Home' Advocate Communications : Fiordland Advocate 6 June 2013 Contents WHAT’S COOKING
Page 14 | 6 June, 2013
Erica Crawford maybe passionate
about growing grapes and making
wine but her love of food and
flavours comes a close second.
“Of course wine enhances food and all the winemakers I know are also
great cooks,” she says “I love winter for its slow-cooked meals and
roasts but equally I enjoy preparing salads and accompaniments for
Erica and husband winemaker Kim, recently launched their
Loveblock wine label named after a special parcel of land they own in
Marlborough’s Awatere Valley. The Crawfords follow organic practises
growing and making their wines.
Erica confesses she has to see an image of the dish and follow a recipe
rather than experimenting as she goes. She’s an ardent follower of
Jamie Oliver’s 15-minute Meals on TV and downloads recipes once
she’s viewed the programme. “I’m a fan of flavours and often think ‘yes’
that will go with our so-and-so wine.”
“Winemaking is all about flavours,” says Kim. “Sometimes in the winery
there is a need to improvise with flavours – it’s similar with cooking.”
Kim tends to experiment more while cooking than Erica and he enjoys
traditional foods such as roasts. His favourite is a ground coffee-rubbed
beef fillet that he cooks whole in a covered barbecue.
“So what goes with what?” I asked Erica.
“Our Bone Dry Riesling is one of the best and it is perfect with Japanese
sushi and sashimi especially when served with pink pickled ginger. I’m a
great fan of Japanese cuisine. I love their pancakes which are a perfect
match for our Pinot Gris. Anything with a basic lemon-grass flavour will
marry well with our Sauvignon Blanc which is a more constrained sav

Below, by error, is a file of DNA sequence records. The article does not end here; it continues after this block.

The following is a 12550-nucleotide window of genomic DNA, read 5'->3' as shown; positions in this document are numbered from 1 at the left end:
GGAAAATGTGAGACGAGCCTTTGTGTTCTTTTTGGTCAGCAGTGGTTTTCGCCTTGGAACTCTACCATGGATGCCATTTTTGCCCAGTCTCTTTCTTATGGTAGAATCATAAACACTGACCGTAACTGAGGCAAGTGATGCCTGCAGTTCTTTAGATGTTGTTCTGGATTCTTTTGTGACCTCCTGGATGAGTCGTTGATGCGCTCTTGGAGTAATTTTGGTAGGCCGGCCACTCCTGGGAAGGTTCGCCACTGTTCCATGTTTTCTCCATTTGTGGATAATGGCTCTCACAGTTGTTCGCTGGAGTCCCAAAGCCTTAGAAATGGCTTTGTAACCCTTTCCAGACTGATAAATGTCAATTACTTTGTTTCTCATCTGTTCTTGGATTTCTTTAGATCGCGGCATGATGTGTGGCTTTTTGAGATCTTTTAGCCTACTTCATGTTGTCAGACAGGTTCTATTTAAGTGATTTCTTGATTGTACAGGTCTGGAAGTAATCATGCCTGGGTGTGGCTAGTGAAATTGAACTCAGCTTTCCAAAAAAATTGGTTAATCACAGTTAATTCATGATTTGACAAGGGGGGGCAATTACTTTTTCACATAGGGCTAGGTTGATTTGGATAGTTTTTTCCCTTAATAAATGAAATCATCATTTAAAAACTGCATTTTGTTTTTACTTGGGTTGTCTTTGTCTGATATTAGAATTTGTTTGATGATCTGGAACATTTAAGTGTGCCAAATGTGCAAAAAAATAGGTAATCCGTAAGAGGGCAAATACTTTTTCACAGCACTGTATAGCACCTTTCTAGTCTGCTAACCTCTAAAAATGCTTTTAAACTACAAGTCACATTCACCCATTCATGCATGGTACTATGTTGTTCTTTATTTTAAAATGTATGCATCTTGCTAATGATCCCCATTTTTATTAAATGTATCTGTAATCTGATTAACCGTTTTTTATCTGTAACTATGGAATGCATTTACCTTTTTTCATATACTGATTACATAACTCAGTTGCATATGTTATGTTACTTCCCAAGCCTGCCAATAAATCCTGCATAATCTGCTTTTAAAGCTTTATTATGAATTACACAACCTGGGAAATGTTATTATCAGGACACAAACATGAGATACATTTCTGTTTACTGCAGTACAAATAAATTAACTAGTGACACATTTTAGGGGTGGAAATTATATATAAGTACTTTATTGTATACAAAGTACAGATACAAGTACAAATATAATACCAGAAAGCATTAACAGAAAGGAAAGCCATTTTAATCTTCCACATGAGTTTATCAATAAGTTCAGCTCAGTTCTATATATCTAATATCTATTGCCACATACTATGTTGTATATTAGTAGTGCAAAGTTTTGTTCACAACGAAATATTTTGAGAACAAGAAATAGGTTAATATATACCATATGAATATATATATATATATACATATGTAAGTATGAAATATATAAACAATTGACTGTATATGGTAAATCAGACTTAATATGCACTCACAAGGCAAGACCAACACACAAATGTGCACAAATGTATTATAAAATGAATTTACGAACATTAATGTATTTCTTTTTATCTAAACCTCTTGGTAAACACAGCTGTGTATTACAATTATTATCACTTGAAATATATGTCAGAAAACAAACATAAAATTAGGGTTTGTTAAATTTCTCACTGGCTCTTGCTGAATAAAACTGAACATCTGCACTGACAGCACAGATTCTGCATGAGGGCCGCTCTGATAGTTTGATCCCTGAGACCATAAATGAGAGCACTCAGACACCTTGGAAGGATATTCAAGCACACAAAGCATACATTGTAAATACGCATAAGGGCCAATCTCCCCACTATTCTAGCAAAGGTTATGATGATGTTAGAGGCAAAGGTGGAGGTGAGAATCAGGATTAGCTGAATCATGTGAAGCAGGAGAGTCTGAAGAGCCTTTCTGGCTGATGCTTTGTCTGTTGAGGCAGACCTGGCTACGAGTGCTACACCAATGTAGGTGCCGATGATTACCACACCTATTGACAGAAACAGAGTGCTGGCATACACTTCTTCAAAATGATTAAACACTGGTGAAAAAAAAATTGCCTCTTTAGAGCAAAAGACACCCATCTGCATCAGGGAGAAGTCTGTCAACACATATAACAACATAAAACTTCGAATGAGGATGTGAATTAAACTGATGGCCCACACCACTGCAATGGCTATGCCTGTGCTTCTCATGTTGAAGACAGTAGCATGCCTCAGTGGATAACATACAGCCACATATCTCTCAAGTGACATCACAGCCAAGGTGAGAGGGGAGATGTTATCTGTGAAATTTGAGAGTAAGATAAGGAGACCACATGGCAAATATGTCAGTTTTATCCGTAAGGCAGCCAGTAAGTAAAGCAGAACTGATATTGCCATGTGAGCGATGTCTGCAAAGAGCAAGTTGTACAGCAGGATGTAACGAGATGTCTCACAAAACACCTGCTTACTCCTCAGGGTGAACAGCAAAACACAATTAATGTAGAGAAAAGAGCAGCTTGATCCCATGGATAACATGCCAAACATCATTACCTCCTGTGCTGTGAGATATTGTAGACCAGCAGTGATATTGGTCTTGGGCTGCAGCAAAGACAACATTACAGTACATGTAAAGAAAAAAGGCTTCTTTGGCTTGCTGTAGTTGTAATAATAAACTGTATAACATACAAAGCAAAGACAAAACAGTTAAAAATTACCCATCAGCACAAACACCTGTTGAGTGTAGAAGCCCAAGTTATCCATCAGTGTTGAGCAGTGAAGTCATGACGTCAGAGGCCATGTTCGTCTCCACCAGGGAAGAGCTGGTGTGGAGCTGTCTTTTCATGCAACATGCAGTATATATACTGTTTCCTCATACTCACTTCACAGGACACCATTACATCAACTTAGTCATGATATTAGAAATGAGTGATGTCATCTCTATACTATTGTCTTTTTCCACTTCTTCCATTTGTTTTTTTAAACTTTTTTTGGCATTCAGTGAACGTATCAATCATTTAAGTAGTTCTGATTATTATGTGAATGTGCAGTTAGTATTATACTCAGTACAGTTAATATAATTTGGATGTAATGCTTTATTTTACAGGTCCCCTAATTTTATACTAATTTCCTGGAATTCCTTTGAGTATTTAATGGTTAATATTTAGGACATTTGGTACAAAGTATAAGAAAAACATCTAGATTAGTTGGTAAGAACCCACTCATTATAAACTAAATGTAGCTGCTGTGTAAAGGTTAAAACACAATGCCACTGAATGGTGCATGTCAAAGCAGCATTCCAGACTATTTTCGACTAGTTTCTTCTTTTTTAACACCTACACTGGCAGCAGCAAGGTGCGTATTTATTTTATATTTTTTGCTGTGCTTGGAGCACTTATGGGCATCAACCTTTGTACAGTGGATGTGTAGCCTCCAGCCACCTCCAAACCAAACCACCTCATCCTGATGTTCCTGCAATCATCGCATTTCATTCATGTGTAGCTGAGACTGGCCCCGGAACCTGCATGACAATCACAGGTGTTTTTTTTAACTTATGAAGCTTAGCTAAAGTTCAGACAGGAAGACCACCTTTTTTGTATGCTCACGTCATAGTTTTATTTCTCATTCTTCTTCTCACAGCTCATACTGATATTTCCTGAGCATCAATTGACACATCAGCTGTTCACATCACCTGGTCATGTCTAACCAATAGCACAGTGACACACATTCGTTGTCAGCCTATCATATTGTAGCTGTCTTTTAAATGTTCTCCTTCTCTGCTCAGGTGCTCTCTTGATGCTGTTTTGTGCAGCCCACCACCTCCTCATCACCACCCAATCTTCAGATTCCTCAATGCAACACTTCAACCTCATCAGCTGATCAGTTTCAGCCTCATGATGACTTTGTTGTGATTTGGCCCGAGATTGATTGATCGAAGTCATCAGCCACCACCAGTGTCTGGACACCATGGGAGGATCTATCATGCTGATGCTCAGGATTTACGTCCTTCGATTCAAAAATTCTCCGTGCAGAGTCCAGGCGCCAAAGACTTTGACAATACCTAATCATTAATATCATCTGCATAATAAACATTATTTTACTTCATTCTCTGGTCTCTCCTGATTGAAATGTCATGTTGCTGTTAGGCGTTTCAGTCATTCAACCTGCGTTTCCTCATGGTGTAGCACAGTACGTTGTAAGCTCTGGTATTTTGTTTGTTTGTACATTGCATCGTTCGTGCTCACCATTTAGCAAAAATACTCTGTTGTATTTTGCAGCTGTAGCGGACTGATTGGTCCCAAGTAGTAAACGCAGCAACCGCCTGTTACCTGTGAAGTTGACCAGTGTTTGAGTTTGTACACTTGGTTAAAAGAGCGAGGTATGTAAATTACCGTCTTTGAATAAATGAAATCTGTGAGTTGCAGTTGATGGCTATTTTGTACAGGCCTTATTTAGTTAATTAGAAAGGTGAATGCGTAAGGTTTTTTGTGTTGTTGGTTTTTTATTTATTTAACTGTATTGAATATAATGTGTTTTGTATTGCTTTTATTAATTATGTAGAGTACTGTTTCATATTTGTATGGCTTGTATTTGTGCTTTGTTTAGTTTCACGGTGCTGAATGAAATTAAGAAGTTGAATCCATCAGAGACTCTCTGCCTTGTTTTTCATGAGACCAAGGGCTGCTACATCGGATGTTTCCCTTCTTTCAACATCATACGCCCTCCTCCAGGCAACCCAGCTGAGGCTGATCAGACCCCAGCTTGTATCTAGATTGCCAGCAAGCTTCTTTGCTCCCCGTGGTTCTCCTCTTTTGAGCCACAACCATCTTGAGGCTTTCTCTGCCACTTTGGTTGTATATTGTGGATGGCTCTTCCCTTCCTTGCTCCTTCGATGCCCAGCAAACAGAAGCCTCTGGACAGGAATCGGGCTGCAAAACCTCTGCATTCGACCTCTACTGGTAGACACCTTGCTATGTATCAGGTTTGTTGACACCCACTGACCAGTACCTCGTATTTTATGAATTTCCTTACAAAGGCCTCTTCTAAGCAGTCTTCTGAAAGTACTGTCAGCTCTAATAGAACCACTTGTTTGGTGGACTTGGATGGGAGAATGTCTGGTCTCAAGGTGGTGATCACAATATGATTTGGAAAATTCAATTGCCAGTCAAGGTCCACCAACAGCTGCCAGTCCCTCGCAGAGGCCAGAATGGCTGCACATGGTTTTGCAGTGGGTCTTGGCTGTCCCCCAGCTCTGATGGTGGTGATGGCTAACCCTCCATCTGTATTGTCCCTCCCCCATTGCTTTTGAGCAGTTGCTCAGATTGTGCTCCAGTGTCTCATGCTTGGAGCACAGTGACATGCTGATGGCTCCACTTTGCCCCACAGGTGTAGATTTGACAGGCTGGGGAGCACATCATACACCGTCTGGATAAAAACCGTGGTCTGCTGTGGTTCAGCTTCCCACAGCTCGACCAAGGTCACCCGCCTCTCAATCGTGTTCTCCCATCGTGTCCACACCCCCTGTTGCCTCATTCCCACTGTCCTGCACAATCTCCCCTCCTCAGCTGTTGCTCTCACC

compared with many from the Awatere.”
The Crawford’s Pinot Noir grows on a small pocket of land in Central
Otago, near Bendigo, a perfect pinot noir location. “The wine is rich,
dark red with savoury mushroom notes. It’s equally good with my ‘go-to’
lamb curry and Kim’s ground coffee-rubbed beef.”
Loveblock wines are available online and from selected wine shops.
Erica often garnishes her curry
with onions fried in oil and a knob
of butter until they are golden.
Masala: 1⁄2 cup raw cashew nuts
3 cloves garlic, roughly chopped
2 tablespoons chopped root ginger
1 teaspoon each: ground cumin
coriander, garam masala, turmeric,
1 tablespoon tomato paste
2 large vine tomatoes, roughly
Lamb: 3 tablespoons vegetable oil
3 onions, sliced
1 teaspoon sea salt
1kg lamb shoulder chops
3 whole cardamom pods
1 cinnamon stick
11⁄4 cups water
1⁄2 cup cream
extra sea salt
Masala: Place all the ingredients
in a food processor and blend to a
Lamb: Heat the oil in a large
casserole and cook the onions
seasoned with the salt for 8
minutes or until tender and
golden. Add the masala paste and
cook for a further 4 minutes, until
fragrant, stirring frequently.
Cut each lamb chop into two long
pieces through the natural join.
Add to the pan, stirring to coat in
the spice paste.
Lightly crush the cardamom pods